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Dr. Oz: I've always been curious about these events. I've had several in my own practice. I talked about one patient already tonight. I think that the brain is made up obviously of parts that can actually create very clear senses. So eyesight. Touch. We hear. We taste. But the places in the brain that connect those different parts are often not given enough blood when we have near-death experiences. And so what ends up happening is they become disconnected. So we see ourselves floating. We hear things. We can't connect the hearing to the seeing. All of these things become discombobulated in our minds. And I think that's one of the reasons we have these out-of-body experiences. Of course, the other possibility is that God's preparing you for the end.

Oprah: Mm-hmm.

Dr. Oz: And there's such a constancy to the recollections. Yours is a scarier one than the ones I normally hear.

Virginia: Yeah.

Dr. Oz: Most people—

Oprah: Have a beautiful—

Virginia: Talk about a light.

Dr. Oz: It's blissful.

Virginia: They talk about light.

Dr. Oz: Exactly. They're challenged to come back. They came back as a favor to us, because if it was up to them, they would have kept going. This is one of the reasons we've done so much work looking at the role of prayer and spirituality and healing, and it's so challenging to do because if you ask people, 90 percent of them tell you they think they're being prayed for. They already think they're getting it. And there's an energy out there. I'm convinced of it. How we tap into that energy is where the challenge lies. Is it in fact some nonlocal force out there that colors—touches us and colors us and influences us that we just can't see yet that some of us are visionary enough to tap into in like a lightning rod and pull it down to us. Or is it some energy that we can very purposely manipulate. Or is it a divine force that, you know, we shouldn't really be getting involved in. When I have patients who ask me if they should be prayed for, I always warn them. I said, "Be careful what you're getting prayed for. You should not pray to survive the surgery. You should pray so thy will be done. You should pray for what's best." Because it gets challenging for us to understand this process more. But when you move out of medical school and the books that give you the answers to the biochemistry and you deal with patients who have read very different books than you read.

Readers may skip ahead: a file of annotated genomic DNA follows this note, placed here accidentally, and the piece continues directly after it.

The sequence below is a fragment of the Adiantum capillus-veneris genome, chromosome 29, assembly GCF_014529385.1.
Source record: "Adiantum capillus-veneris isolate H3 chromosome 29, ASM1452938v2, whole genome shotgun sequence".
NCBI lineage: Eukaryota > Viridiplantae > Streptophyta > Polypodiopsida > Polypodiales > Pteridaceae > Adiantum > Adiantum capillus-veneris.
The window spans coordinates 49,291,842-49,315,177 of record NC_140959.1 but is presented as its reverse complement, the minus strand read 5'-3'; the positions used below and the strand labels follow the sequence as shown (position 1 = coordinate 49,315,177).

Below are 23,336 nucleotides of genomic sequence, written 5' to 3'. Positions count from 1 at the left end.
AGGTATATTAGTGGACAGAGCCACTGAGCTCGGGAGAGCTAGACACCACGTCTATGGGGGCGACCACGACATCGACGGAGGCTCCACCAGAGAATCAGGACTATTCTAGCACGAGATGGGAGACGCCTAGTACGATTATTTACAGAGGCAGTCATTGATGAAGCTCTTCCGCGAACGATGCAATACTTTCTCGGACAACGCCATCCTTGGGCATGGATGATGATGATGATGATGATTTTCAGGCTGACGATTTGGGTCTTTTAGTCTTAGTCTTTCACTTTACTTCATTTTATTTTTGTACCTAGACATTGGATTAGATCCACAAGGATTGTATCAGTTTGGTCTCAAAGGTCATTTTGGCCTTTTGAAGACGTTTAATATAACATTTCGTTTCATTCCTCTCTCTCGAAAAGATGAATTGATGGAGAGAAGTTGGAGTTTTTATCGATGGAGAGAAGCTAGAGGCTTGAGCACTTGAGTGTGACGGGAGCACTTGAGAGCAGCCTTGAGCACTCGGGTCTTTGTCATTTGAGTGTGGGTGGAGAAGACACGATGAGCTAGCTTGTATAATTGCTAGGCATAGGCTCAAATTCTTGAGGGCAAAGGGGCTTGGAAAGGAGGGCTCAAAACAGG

Oprah: Yeah. Larry Dossey's done many studies on how prayer really has a major effect on people in—in the medical field.

Dr. Oz: Yeah. Larry is one of the people who influenced me the most because I would read his books when I was just starting my practice. But that stated, we're still struggling to find out at what level it plays a role in our bodies and that probably is the single biggest opportunity of all for the future of medicine.

Oprah: The bottom line is what Dr. Oz was saying earlier, Virginia. They don't know all the answers. And so I'm sure just as your doctors couldn't explain what that experience was for you, you know, nobody knows all the answers and it's really left for you to sort of live with that over the years.

Dr. Oz: Yeah.

Oprah: To figure out what that experience meant to you.

Dr. Oz: But I don't think it was an accident.